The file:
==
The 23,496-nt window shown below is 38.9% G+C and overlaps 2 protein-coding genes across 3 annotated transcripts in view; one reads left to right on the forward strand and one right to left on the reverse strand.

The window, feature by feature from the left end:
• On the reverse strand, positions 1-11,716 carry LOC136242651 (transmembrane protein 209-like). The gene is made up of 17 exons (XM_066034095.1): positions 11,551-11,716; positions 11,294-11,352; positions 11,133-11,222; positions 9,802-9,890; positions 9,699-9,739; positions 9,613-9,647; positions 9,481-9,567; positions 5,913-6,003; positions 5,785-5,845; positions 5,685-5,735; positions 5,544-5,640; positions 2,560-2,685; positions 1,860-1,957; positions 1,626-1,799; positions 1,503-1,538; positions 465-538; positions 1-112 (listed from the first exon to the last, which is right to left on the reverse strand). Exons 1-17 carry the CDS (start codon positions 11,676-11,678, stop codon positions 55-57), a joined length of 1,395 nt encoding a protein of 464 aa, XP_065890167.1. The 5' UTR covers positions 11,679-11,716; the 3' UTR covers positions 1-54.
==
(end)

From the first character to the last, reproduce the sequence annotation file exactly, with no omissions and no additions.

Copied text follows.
The 23,496-nt window shown below is 38.9% G+C and overlaps 2 protein-coding genes across 3 annotated transcripts in view; one reads left to right on the forward strand and one right to left on the reverse strand.

The window, feature by feature from the left end:
• On the reverse strand, positions 1-11,716 carry LOC136242651 (transmembrane protein 209-like). The gene is made up of 17 exons (XM_066034095.1): positions 11,551-11,716; positions 11,294-11,352; positions 11,133-11,222; positions 9,802-9,890; positions 9,699-9,739; positions 9,613-9,647; positions 9,481-9,567; positions 5,913-6,003; positions 5,785-5,845; positions 5,685-5,735; positions 5,544-5,640; positions 2,560-2,685; positions 1,860-1,957; positions 1,626-1,799; positions 1,503-1,538; positions 465-538; positions 1-112 (listed from the first exon to the last, which is right to left on the reverse strand). Exons 1-17 carry the CDS (start codon positions 11,676-11,678, stop codon positions 55-57), a joined length of 1,395 nt encoding a protein of 464 aa, XP_065890167.1. The 5' UTR covers positions 11,679-11,716; the 3' UTR covers positions 1-54.